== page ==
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Thursday, January 3, 2013


What valiant foemen, like to autumn's corn,
Have we mow'd down, in tops of all their pride!--
HENRY VI, Part III, Act 5, Scene 7. 

In my initial meditations on the nature of combative and subcombative modes, I treated them in terms of narrative values.  In those early essays my sole consideration was whether or not the narrative centered around a literal combat. This consideration speaks to narrative structure but not its reception by the audience partaking of the narrative.

Later I realized that Kant’s two categories of “the sublime”—that is, “might” and “dominance”-- possessed broad applicability to the audience’s responses to the narrative; responses in which audience-members felt emotions of awe or wonder in the presence of exceptional dynamicity.  I will now label these experiences of sublimity “significant values.” They do not come about by accident, but because the artist of the work hopes to draw forth such emotions in his audience.  Both “might” and “dominance” encourage the audience to identify with entities or conditions of exceptional dynamicity.  In most of my examples I’ve cited entities or conditions whose dynamicity is of a metaphenomenal nature, but the same operations of sublimity pertain to isophenomenal narratives, as I demonstrated in the NUM-INOUS CONFRONTATIONS essays.

My first example of a combative narrative was William Shakespeare’s MACBETH, where the entire narrative tension builds to the climactic combat of Macbeth and Macduff.  I still assert that MACBETH is a combative work, in terms of its narrative values.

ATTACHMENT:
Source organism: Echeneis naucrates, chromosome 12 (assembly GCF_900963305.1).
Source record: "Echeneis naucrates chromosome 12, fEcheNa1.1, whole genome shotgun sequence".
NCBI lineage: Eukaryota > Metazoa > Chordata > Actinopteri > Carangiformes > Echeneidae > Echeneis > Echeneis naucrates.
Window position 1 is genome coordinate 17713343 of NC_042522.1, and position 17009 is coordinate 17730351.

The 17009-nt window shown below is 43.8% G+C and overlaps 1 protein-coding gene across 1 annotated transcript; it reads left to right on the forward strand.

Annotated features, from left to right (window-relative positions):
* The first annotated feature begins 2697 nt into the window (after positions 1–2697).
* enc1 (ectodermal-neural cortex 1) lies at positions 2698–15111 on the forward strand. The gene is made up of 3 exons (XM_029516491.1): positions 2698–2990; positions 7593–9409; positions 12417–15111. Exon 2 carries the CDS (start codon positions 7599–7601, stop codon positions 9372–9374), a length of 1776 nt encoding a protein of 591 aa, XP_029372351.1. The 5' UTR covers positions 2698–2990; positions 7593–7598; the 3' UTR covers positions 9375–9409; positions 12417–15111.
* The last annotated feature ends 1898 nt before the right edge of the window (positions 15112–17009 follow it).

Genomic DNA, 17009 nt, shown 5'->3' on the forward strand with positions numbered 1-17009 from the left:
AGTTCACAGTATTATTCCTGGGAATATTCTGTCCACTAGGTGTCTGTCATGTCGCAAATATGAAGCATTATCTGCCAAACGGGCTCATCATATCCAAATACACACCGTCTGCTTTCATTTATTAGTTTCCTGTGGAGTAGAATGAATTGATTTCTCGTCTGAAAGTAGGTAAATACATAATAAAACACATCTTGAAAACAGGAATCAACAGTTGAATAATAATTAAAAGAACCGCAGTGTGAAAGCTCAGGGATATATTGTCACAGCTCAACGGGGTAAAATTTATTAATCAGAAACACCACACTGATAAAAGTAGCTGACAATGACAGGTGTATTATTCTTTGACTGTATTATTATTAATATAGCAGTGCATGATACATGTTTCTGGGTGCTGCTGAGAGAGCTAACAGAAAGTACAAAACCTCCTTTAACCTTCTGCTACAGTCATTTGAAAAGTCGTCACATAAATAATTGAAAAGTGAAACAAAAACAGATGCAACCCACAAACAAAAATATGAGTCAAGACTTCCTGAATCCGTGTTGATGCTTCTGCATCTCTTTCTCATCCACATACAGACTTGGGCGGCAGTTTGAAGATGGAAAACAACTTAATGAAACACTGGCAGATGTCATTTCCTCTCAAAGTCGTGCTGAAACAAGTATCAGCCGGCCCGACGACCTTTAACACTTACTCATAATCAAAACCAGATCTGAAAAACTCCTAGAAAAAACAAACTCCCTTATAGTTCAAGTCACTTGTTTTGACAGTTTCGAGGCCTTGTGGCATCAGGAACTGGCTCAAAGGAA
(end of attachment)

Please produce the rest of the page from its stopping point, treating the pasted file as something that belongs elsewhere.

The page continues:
But does the play possess a combative significant value? Most of Macbeth’s murders are committed in stealth, not in battle, whether by him or by proxies.  It’s true that Macbeth and his fated enemy Macduff are both presented as courageous, doughty warriors. Minutes before encountering Macduff, Macbeth slays a young soldier named Siward.  When Macbeth fights Macduff and finally learns that the latter is his destined bane, Macbeth still refuses surrender.
Though Birnam Wood be come to Dunsinane,
And thou opposed, being of no woman born,
Yet I will try the last. Before my body
I throw my warlike shield. Lay on, Macduff,
And damned be him that first cries, “Hold, enough!
--MACBETH, Act 5, Scene 8.

However, I can find nothing in the play that makes the two characters “exceptional” in their dynamicity.  They are good fighters, without a doubt, but not necessarily exceptional.  Lacking that dynamicity, both the characters and and the play lack the significant value of combative sublimity.  If there is sublimity in MACBETH, it arises not from the audience's watching the characters locked in combat, but from beholding the pitiless fate that raises Macbeth up and then casts him down.

MACBETH is a play with what I term “marginal metaphenomenality,” due to the prophecies of the witches.  However, no such metaphenomenal content appears in CORIOLANUS.  At its outset this play seems to be building to a climactic combat between Roman general Caius Marcius Coriolanus and Volscian general Aufidius, who have fought on the battlefield so often that they go out of their way to best one another whenever possible.  In Act I, scene 6, Coriolanus praises his enemy’s might as being beyond the pale of his own common soldiers:
 none of you but is
Able to bear against the great Aufidius
A shield as hard as his.

One scene later, the two generals fight.  To Coriolanus’ demand that the Volscian “wrench up thy power to the highest,” Aufidius shoots back: